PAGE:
Antigen rapid tests: The new COVID-19 strategy moving forward?

Roshini Claire Anthony
31 Jul 2021

Same-day pre-event screening for SARS-CoV-2 using antigen-detecting rapid diagnostic tests (Ag-RDT) may enable the resumption of large-scale indoor events which were halted or had their attendance capacity reduced during the COVID-19 pandemic, according to a study from Spain presented at ECCMID 2021.

“Our study provides preliminary evidence on the effectiveness of same-day point-of-care screening with Ag-RDT, combined with [N95] face mask-wearing and active air ventilation, to create safe indoor environments with no need for physical distancing measures,” the authors said. “Our findings pave the way to reactivate cultural activities halted during COVID-19, which could have important sociocultural and economic implications.”

Adults aged 18–59 years (n=1,047) who tested negative on an Ag-RDT test from a nasopharyngeal swab done from 12 hours before a 5-hour indoor concert in Barcelona, Spain, on December 12, 2020, were randomized to either attend the concert (attendee) or return to normal life (control group). Included in the analysis were 465 attendees and 495 controls (mean age 33.6 years, 82 percent male). Attendees were inside the concert venue for a median 2 hours and 40 minutes.

The pre-event swabs were assessed using real-time reverse-transcriptase PCR (RT-PCR) and transcription-mediated amplification test (TMA). The Ag-RDT result was reported to the participants after 15 minutes through an app installed on their smartphones and the TMA results reported 24–48 hours post-event. Forehead temperature was assessed at the screening site and event entrance and participants received an N95 mask, use of which was mandatory during the event. The event location had a 900-person capacity and no physical distancing measures were enforced. Singing and dancing were allowed. A 20-person capacity outdoor smoking area was available with distancing and crowding measures enforced. Beverages were served in a different room (1,600-person capacity) with participants requested to remove masks only when drinking.

Eight days post-event, a second round of nasopharyngeal samples were taken and assessed via Ag-RDT, RT-PCR, and TMA.

Individuals with COVID-19 diagnosis in the 14 days pre-event, relevant comorbidities, or living with older people were excluded.

At baseline, 3 percent of patients in the experimental and control groups (n=13 and 15, respectively) had a positive TMA result (despite negative Ag-RDT results), all of whom had been diagnosed with COVID-19 within a median 50 days pre-event. One individual in each group tested positive on RT-PCR and none had positive cell viral culture results. The cycle threshold (Ct) value was 37 in both groups.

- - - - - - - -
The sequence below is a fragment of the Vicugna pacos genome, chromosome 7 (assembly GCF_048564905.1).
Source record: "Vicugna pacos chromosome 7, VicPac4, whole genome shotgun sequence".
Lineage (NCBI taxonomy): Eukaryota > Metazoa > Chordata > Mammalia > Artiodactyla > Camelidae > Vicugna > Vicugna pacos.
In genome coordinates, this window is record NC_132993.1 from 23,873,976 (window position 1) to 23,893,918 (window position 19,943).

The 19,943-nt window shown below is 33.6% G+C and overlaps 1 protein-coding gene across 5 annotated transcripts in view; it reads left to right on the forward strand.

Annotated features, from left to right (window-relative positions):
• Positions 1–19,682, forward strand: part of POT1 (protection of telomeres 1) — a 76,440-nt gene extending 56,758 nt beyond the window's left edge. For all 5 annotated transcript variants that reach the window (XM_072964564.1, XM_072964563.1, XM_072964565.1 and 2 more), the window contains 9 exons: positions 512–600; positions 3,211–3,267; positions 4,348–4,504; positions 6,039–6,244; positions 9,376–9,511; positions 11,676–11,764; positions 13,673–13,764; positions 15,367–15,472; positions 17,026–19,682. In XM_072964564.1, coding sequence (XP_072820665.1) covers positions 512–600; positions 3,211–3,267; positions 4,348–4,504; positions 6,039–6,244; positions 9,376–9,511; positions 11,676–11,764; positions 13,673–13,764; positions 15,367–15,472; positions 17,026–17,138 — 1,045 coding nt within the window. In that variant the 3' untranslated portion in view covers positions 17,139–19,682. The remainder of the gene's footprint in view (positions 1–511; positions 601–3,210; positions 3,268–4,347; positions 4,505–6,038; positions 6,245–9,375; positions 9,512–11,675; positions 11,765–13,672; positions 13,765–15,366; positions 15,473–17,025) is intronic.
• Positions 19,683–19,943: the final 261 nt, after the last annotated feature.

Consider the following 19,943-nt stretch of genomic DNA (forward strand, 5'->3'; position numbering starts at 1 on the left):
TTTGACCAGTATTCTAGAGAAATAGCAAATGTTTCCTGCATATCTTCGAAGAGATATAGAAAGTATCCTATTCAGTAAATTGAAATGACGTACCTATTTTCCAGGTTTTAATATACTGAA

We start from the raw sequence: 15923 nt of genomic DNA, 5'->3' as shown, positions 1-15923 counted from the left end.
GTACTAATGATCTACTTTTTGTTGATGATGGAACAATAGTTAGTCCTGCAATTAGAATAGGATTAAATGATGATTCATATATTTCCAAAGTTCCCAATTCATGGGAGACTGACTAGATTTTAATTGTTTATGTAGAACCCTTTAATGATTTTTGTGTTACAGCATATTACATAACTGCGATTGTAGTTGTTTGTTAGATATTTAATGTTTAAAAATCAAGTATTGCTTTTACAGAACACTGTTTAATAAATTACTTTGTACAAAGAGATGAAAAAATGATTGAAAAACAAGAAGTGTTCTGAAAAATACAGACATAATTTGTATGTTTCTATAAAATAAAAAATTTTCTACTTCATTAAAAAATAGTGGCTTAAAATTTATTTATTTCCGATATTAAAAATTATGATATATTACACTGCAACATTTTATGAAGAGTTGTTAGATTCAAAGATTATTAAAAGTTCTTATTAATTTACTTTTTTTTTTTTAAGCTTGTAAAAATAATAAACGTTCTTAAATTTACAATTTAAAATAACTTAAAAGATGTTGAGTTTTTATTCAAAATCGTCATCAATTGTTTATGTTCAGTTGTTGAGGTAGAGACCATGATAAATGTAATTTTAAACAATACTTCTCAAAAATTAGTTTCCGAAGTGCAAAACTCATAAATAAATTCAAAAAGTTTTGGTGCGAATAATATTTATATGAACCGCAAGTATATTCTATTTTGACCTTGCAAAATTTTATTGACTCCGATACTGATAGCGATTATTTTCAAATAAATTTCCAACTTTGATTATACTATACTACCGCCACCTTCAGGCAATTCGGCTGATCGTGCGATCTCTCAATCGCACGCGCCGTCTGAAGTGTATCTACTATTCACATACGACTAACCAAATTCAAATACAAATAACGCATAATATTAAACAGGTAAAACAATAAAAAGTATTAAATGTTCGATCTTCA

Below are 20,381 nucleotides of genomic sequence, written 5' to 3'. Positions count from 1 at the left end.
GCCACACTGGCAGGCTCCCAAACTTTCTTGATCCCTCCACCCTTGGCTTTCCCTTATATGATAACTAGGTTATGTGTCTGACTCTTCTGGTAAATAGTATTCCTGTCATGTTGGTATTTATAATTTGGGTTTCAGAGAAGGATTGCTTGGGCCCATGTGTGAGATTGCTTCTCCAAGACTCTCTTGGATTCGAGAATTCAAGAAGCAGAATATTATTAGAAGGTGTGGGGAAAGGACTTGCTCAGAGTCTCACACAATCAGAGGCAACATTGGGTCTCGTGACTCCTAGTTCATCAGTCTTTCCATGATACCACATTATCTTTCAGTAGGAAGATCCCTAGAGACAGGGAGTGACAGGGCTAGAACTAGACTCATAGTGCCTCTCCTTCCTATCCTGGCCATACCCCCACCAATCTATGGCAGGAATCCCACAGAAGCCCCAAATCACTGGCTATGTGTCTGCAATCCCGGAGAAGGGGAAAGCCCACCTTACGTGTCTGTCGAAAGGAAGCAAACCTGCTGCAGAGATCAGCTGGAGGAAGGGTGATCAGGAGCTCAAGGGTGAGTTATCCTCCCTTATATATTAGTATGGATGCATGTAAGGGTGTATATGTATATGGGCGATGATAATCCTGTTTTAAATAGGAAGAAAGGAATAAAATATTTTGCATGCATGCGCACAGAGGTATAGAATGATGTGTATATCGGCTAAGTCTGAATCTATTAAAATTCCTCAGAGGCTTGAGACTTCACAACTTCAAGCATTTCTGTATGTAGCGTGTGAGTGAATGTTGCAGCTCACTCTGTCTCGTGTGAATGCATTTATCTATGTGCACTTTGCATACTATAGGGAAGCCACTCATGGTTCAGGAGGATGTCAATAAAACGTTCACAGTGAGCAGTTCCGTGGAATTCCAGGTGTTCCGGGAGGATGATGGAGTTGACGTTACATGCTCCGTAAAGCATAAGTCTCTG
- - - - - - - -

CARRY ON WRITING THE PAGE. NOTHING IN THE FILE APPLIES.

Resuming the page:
Eight days post-event, two individuals (0.4 percent) in the control arm had positive RT-PCR results vs none in the attendee group (estimated incidence, 0.31 percent vs 0.14 percent; Bayesian between-group incidence estimate, -0.15 percent). [ECCMID 2021, abstract 4426; Lancet Infect Dis 2021;doi:10.1016/S1473-3099(21)00268-1]

Both individuals with positive RT-PCR results also had positive Ag-RDT results and exhibited mild clinical disease. Twelve and 15 individuals in the experimental and control groups, respectively, had positive TMA results, of whom three and four were TMA-positive at baseline.

The negative predictive value of Ag-RDT screening was 99.9 and 99.8 percent for a positive RT-PCR and a positive viral culture, respectively.

 

Ag-RDT + other interventions: The way forward?

“Mass-gathering events are associated with a high risk of spreading SARS-CoV-2,” said the authors. Events such as concerts and sporting events were either cancelled or had their attendance capacity reduced to prevent infection transmission, an intervention which had a significant impact on local economies, they added. 

Ag-RDTs for mass screening have multiple benefits over nucleic-acid amplification tests, including short turnover times and lack of need of laboratory referrals, they said.

“The study showed that the risk of infection was no higher among those attending the event than those who lived in the same community and did not attend,” said Professors Rosanna Peeling and David Heymann from the London School of Hygiene and Tropical Medicine, London, UK, in a commentary. [Lancet Infect Dis 2021;doi:10.1016/S1473-3099(21)00291-7]

The use of masks, adequate ventilation, prevention of crowding, availability of hand sanitizer, and limited movement within the venue may also have played a role in limiting transmission, the authors noted.

The results also highlight the lack of feasibility in using TMA as a screening tool prior to indoor events. “[Techniques like these] would exclude people that have had COVID-19 in previous weeks or months, and those who have recovered and no longer have the potential to transmit the virus,” they pointed out.

However, vaccination, changes in SARS-CoV-2 incidence, and new, more transmissible variants may affect the findings. As such, future studies that consider these factors are warranted.

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